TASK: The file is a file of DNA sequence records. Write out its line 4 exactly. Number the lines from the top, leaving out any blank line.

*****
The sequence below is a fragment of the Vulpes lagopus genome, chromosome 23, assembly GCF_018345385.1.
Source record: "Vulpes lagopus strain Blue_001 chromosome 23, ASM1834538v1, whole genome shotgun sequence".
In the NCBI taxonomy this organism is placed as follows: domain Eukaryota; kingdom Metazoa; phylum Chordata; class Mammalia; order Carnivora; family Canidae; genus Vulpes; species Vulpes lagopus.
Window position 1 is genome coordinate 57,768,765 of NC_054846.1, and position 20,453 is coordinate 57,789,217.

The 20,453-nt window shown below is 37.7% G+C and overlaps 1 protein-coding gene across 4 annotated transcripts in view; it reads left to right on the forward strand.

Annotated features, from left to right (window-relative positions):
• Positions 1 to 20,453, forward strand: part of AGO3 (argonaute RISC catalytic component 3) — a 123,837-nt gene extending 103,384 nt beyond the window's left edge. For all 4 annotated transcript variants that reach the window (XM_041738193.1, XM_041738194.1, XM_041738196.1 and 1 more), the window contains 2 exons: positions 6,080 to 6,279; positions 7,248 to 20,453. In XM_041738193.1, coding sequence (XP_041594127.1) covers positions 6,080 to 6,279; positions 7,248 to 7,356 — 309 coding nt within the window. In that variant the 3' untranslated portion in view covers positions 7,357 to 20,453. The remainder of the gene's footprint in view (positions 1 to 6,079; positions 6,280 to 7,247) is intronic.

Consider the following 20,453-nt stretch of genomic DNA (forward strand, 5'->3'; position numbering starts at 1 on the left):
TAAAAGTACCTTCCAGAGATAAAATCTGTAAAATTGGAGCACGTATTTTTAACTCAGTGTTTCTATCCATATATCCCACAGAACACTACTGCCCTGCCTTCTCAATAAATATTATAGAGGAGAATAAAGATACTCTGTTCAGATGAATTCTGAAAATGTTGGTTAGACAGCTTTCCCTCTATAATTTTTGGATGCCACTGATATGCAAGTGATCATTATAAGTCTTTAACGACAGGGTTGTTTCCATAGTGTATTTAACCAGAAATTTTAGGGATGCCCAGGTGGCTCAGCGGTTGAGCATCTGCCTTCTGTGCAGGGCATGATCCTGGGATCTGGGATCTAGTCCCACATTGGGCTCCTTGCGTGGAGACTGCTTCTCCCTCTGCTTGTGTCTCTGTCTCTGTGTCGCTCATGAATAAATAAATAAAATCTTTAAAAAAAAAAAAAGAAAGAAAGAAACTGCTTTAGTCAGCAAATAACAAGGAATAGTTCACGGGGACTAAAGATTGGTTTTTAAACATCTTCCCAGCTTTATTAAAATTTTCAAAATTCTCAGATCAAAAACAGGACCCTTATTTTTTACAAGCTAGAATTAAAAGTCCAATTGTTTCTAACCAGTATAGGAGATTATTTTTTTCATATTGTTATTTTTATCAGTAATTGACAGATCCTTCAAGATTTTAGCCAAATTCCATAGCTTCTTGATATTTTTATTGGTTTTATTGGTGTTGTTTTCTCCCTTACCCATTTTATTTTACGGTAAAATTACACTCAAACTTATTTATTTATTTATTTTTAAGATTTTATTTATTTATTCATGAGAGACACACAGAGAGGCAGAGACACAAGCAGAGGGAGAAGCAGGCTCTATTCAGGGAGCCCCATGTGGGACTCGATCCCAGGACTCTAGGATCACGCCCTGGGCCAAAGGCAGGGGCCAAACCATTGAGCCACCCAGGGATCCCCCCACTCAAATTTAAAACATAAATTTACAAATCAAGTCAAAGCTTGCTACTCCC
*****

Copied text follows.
Window position 1 is genome coordinate 57,768,765 of NC_054846.1, and position 20,453 is coordinate 57,789,217.